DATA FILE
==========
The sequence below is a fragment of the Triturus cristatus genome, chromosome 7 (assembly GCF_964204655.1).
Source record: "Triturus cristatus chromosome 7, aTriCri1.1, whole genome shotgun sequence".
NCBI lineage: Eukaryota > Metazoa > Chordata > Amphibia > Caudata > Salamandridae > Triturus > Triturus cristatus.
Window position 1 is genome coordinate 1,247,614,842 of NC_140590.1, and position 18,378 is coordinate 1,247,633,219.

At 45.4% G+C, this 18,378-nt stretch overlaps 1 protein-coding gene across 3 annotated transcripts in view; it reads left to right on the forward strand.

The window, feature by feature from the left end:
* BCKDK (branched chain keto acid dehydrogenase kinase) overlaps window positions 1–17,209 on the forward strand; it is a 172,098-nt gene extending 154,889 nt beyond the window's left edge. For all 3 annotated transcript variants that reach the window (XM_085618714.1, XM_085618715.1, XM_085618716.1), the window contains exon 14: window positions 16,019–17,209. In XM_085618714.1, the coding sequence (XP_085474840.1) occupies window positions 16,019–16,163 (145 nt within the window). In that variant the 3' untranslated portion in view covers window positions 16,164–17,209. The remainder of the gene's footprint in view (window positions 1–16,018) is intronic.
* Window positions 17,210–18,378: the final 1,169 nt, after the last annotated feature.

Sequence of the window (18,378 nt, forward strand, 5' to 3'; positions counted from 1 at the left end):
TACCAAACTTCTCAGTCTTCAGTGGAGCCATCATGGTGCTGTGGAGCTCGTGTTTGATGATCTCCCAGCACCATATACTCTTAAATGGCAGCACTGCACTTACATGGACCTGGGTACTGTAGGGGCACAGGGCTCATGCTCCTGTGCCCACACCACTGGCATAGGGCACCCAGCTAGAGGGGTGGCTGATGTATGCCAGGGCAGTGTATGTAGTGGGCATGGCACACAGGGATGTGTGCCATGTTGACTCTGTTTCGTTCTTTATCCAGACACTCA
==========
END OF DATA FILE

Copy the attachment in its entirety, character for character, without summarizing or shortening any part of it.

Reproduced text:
The sequence below is a fragment of the Triturus cristatus genome, chromosome 7 (assembly GCF_964204655.1).
Source record: "Triturus cristatus chromosome 7, aTriCri1.1, whole genome shotgun sequence".
NCBI lineage: Eukaryota > Metazoa > Chordata > Amphibia > Caudata > Salamandridae > Triturus > Triturus cristatus.
Window position 1 is genome coordinate 1,247,614,842 of NC_140590.1, and position 18,378 is coordinate 1,247,633,219.

At 45.4% G+C, this 18,378-nt stretch overlaps 1 protein-coding gene across 3 annotated transcripts in view; it reads left to right on the forward strand.

The window, feature by feature from the left end:
* BCKDK (branched chain keto acid dehydrogenase kinase) overlaps window positions 1–17,209 on the forward strand; it is a 172,098-nt gene extending 154,889 nt beyond the window's left edge. For all 3 annotated transcript variants that reach the window (XM_085618714.1, XM_085618715.1, XM_085618716.1), the window contains exon 14: window positions 16,019–17,209. In XM_085618714.1, the coding sequence (XP_085474840.1) occupies window positions 16,019–16,163 (145 nt within the window). In that variant the 3' untranslated portion in view covers window positions 16,164–17,209. The remainder of the gene's footprint in view (window positions 1–16,018) is intronic.
* Window positions 17,210–18,378: the final 1,169 nt, after the last annotated feature.

Sequence of the window (18,378 nt, forward strand, 5' to 3'; positions counted from 1 at the left end):
TACCAAACTTCTCAGTCTTCAGTGGAGCCATCATGGTGCTGTGGAGCTCGTGTTTGATGATCTCCCAGCACCATATACTCTTAAATGGCAGCACTGCACTTACATGGACCTGGGTACTGTAGGGGCACAGGGCTCATGCTCCTGTGCCCACACCACTGGCATAGGGCACCCAGCTAGAGGGGTGGCTGATGTATGCCAGGGCAGTGTATGTAGTGGGCATGGCACACAGGGATGTGTGCCATGTTGACTCTGTTTCGTTCTTTATCCAGACACTCA